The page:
The Willing Hostage
About the Book
Melba Bradley had not been out of Chattanooga, Tennessee in her life. But having just graduated from four years of nursing school, she decided to take a vacation before settling into a job and working herself to death for the rest of her life. And the place she was going to see on her first out—of-state trip ever was New York City, New York.
After all, she had family there; her father Jack’s brother Cubon lived there with his wife Eileen and their daughters Verlanda and Trina. In all of Melba’s twenty two years, it had always been the New York Bradleys that had flown down to see them in Chattanooga, but because it had been five years since their last flight down, Melba thought she’d go against the grain and fly up to see them for once. And Verlanda had assured her that once there, she was going to show her all New York City had to offer. And that was Verlanda’s intention.
Out of a vacation that is meant to last for two weeks, Melba enjoys three glorious days as Verlanda shows her all the New York City sights and introduces to her all her sophisticated friends. And one of those friends is a nail technician named Judy who works for Verlanda’s best friend Niecey’s Hair Salon, who’s a palmistry freak on the side and reads the palms of both Verlanda and Melba, telling them what to expect in their near futures. For Verlanda, she’s going on a trip, while Melba is going to meet a man-—although under very dangerous circumstances. Melba doesn’t believe that for a minute. But she wonders when they return home to find her Uncle Cubon distressed by a phone call from his mother in Philadelphia stating she had to go into the hospital for tests and needed to have someone at her home to receive a package she is expecting to arrive in a couple of days, and Cubon naturally asks Verlanda, who has no choice other than go to Philadelphia and housesit for her grandmother. Melba sees her to the bus station and returns to her cousin’s home with the promise to her to stay with her parents until Verlanda gets back in the couple of days, since the New York element can be dangerous for a tourist not schooled in its ways. Only problem is that Verlanda did not tell her that because of something she did a week before her arrival, her innocent hick cousin from the Tennessee sticks is about to walk into a trap that’s going to land her in some very dangerous circumstances. Will Napoleon be able to save her?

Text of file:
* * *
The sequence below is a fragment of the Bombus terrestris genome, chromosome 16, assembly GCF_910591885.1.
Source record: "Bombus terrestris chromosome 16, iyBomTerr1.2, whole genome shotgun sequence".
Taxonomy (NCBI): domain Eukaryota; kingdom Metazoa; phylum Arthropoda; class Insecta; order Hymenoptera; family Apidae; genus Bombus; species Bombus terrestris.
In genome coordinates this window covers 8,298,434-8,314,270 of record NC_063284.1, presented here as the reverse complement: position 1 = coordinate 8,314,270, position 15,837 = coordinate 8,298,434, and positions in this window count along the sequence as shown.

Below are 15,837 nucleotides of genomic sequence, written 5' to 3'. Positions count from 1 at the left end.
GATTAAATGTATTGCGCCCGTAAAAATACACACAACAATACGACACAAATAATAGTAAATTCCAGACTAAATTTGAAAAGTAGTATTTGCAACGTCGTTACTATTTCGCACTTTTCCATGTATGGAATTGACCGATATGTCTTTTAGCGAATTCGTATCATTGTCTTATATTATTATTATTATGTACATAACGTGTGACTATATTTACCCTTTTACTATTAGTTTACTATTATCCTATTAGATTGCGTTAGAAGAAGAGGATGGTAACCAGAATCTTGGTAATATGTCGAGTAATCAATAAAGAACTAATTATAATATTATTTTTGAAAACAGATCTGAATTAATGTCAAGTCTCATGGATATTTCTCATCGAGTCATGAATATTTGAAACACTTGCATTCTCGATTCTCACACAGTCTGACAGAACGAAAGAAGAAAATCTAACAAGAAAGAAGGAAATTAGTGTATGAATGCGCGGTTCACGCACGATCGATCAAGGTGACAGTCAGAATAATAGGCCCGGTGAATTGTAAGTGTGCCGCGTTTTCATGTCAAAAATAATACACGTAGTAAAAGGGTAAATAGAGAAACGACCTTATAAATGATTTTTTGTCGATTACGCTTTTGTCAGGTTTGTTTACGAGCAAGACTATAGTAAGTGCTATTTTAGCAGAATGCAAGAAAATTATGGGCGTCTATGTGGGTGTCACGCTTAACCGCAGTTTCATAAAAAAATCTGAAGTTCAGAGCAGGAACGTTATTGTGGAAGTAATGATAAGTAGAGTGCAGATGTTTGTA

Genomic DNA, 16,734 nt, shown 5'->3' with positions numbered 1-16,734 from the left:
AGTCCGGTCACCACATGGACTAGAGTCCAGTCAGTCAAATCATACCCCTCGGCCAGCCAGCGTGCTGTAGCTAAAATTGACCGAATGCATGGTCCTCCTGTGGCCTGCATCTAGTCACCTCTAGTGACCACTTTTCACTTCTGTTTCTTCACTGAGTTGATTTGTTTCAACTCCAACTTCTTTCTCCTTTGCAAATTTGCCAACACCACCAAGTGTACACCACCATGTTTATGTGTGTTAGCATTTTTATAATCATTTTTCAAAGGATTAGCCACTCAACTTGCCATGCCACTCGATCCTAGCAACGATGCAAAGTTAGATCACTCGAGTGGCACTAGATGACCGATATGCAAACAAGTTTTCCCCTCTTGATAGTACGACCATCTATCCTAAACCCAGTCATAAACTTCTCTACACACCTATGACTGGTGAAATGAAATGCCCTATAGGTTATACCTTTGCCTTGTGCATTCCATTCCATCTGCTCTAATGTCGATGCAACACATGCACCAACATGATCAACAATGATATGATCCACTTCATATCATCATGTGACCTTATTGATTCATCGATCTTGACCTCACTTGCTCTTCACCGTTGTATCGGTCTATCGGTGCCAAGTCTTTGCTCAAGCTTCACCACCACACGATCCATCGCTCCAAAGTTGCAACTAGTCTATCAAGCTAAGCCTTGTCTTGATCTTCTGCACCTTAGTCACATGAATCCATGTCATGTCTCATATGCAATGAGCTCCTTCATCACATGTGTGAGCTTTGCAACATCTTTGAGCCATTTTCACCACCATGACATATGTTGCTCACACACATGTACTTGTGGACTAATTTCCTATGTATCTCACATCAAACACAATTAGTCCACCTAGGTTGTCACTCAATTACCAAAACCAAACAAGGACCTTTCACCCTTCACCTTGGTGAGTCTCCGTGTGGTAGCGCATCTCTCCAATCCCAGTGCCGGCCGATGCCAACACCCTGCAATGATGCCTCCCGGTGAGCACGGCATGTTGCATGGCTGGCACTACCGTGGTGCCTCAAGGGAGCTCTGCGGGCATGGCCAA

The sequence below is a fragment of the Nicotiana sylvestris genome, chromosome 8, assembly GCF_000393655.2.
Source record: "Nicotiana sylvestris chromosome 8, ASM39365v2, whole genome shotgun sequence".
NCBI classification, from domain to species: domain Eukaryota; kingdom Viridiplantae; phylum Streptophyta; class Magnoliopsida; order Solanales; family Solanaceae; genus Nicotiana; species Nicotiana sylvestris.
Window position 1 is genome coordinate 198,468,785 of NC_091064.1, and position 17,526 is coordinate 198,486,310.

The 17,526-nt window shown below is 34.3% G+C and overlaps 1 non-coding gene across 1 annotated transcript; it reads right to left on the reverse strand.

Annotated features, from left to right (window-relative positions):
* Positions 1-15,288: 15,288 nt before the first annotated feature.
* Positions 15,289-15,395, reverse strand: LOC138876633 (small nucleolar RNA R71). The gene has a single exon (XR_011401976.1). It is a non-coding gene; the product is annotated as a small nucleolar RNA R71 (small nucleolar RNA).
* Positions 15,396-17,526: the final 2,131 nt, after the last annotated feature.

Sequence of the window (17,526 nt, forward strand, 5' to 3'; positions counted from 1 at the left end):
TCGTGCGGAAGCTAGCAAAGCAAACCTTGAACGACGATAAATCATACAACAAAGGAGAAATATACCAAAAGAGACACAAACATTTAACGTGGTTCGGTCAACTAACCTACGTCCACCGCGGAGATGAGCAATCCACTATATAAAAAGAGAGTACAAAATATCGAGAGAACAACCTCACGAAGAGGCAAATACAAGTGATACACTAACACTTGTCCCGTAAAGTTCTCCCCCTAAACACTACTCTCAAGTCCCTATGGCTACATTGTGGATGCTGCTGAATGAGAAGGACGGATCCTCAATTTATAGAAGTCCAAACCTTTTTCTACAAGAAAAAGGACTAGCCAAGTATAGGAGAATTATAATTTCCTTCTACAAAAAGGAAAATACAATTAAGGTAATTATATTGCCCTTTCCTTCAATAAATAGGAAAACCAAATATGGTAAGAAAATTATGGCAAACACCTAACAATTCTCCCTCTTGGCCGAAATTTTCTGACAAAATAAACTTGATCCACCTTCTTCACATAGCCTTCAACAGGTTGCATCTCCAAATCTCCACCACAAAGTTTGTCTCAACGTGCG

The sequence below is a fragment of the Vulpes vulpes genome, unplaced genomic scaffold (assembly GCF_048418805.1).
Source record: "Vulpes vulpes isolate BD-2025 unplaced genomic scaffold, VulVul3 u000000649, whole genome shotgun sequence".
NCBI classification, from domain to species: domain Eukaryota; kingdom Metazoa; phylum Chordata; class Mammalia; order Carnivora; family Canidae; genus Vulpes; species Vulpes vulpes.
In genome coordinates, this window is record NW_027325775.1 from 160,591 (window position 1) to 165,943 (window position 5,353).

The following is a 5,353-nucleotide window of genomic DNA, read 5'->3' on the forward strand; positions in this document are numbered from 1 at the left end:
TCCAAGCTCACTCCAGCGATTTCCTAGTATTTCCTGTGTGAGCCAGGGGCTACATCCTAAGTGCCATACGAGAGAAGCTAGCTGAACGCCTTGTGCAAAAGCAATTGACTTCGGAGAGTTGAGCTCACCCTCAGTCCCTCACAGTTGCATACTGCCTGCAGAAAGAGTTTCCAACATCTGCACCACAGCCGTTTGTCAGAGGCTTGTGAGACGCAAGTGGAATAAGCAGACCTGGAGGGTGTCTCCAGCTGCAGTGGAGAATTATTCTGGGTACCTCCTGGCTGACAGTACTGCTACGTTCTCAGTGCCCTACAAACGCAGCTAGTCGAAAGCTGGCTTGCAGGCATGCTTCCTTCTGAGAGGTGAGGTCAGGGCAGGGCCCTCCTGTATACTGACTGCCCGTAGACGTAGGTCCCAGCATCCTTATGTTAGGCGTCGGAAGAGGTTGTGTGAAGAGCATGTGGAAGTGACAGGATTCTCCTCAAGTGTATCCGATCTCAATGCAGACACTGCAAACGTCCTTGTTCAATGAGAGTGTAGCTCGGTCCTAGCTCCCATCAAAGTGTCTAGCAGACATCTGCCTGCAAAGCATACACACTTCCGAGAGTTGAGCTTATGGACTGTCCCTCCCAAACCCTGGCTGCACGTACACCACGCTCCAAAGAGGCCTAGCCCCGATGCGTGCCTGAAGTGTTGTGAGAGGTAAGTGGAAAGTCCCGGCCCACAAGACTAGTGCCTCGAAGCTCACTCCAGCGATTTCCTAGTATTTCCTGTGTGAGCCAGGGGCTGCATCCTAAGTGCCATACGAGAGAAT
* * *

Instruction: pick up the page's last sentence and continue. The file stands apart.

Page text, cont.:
Melba woke up hours later to find herself in a small room devoid of everything but a small table and a chair. She sat in her coat in the chair, her hands and feet tied, her mouth bound with strong cloth tape, wondering where she was and how long she had been bound there. Better yet, she wondered who had kidnapped her and in fact who would want to.
The growling of her stomach came to remind her that it was time for a meal, Melba didn’t know whether breakfast, lunch or dinner. Thanks to her hands being tied behind her back and to the chair, she couldn’t see her watch to know what time it was and there was no clock in the small room to alert her otherwise. Which meant that she was going to have to wait for whoever had left her there to come for her and that could be another long hour’s wait, if it wasn’t the person’s intention for her to die there altogether.
She wished she could rub her neck, where a sharp pain registered from too much uncomfortable sitting. She wondered if it was Monday or maybe Tuesday, Melba had no way of knowing just how long she had been tied in the chair. If only she could scream she might be able to claim someone’s attention, alert them to the fact that she had come to, but that was made impossible by the strong tape covering her mouth. Unless....
Taking a deep breath, Melba began to force shrill sounds from her throat as she were screaming with her mouth closed. Louder, until her throat ached from the strain and she was forced to stop. Thankfully for
About the Author
Born in Atlanta, Georgia, my original dream to become a pianist-singer-songwriter-turned-actress got derailed early on by circumstances beyond my control. Thus, an ability come to write that I didn’t know I had and my first book at the age of eighteen, and were it not for additional obstacles, I would have enjoyed all of the fame offered me to have it published thirty years ago. Better late than never, I guess!